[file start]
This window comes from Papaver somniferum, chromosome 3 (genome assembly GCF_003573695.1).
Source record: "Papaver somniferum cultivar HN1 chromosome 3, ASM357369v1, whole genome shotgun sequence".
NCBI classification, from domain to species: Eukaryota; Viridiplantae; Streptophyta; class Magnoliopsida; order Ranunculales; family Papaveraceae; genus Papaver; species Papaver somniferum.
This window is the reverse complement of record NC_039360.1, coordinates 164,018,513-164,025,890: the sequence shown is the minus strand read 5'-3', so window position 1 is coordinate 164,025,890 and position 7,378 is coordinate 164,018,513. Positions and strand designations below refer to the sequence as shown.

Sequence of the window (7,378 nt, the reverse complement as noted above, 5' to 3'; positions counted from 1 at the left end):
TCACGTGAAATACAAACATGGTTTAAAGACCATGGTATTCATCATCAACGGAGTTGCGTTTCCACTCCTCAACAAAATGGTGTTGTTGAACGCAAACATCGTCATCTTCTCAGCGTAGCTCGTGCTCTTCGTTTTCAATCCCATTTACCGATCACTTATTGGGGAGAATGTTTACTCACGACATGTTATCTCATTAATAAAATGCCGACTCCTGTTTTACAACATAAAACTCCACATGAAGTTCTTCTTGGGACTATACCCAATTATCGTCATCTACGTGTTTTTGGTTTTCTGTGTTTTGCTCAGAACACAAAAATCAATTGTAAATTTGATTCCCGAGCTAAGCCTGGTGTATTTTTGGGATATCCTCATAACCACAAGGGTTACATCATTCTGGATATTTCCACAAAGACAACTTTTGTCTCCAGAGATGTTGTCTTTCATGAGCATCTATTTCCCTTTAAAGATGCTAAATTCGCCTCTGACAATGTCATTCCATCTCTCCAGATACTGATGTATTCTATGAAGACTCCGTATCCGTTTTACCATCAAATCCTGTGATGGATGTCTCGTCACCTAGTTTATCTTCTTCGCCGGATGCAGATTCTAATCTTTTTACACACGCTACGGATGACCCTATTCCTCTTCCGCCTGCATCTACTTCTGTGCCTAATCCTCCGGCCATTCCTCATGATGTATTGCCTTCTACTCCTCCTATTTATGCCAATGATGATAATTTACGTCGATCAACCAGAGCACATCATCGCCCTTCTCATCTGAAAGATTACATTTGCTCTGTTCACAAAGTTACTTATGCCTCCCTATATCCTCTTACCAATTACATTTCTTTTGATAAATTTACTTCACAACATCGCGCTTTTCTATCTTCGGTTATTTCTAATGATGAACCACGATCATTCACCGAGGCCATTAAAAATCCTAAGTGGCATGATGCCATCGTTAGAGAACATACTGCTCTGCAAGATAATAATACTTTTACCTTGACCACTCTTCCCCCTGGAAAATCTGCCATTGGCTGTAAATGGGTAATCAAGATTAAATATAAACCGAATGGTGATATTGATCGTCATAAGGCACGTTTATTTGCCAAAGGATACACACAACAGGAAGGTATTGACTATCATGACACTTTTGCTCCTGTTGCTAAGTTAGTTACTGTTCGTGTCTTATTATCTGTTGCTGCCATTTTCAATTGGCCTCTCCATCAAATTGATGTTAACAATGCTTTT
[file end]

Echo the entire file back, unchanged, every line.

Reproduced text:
This window comes from Papaver somniferum, chromosome 3 (genome assembly GCF_003573695.1).
Source record: "Papaver somniferum cultivar HN1 chromosome 3, ASM357369v1, whole genome shotgun sequence".
NCBI classification, from domain to species: Eukaryota; Viridiplantae; Streptophyta; class Magnoliopsida; order Ranunculales; family Papaveraceae; genus Papaver; species Papaver somniferum.
This window is the reverse complement of record NC_039360.1, coordinates 164,018,513-164,025,890: the sequence shown is the minus strand read 5'-3', so window position 1 is coordinate 164,025,890 and position 7,378 is coordinate 164,018,513. Positions and strand designations below refer to the sequence as shown.

Sequence of the window (7,378 nt, the reverse complement as noted above, 5' to 3'; positions counted from 1 at the left end):
TCACGTGAAATACAAACATGGTTTAAAGACCATGGTATTCATCATCAACGGAGTTGCGTTTCCACTCCTCAACAAAATGGTGTTGTTGAACGCAAACATCGTCATCTTCTCAGCGTAGCTCGTGCTCTTCGTTTTCAATCCCATTTACCGATCACTTATTGGGGAGAATGTTTACTCACGACATGTTATCTCATTAATAAAATGCCGACTCCTGTTTTACAACATAAAACTCCACATGAAGTTCTTCTTGGGACTATACCCAATTATCGTCATCTACGTGTTTTTGGTTTTCTGTGTTTTGCTCAGAACACAAAAATCAATTGTAAATTTGATTCCCGAGCTAAGCCTGGTGTATTTTTGGGATATCCTCATAACCACAAGGGTTACATCATTCTGGATATTTCCACAAAGACAACTTTTGTCTCCAGAGATGTTGTCTTTCATGAGCATCTATTTCCCTTTAAAGATGCTAAATTCGCCTCTGACAATGTCATTCCATCTCTCCAGATACTGATGTATTCTATGAAGACTCCGTATCCGTTTTACCATCAAATCCTGTGATGGATGTCTCGTCACCTAGTTTATCTTCTTCGCCGGATGCAGATTCTAATCTTTTTACACACGCTACGGATGACCCTATTCCTCTTCCGCCTGCATCTACTTCTGTGCCTAATCCTCCGGCCATTCCTCATGATGTATTGCCTTCTACTCCTCCTATTTATGCCAATGATGATAATTTACGTCGATCAACCAGAGCACATCATCGCCCTTCTCATCTGAAAGATTACATTTGCTCTGTTCACAAAGTTACTTATGCCTCCCTATATCCTCTTACCAATTACATTTCTTTTGATAAATTTACTTCACAACATCGCGCTTTTCTATCTTCGGTTATTTCTAATGATGAACCACGATCATTCACCGAGGCCATTAAAAATCCTAAGTGGCATGATGCCATCGTTAGAGAACATACTGCTCTGCAAGATAATAATACTTTTACCTTGACCACTCTTCCCCCTGGAAAATCTGCCATTGGCTGTAAATGGGTAATCAAGATTAAATATAAACCGAATGGTGATATTGATCGTCATAAGGCACGTTTATTTGCCAAAGGATACACACAACAGGAAGGTATTGACTATCATGACACTTTTGCTCCTGTTGCTAAGTTAGTTACTGTTCGTGTCTTATTATCTGTTGCTGCCATTTTCAATTGGCCTCTCCATCAAATTGATGTTAACAATGCTTTT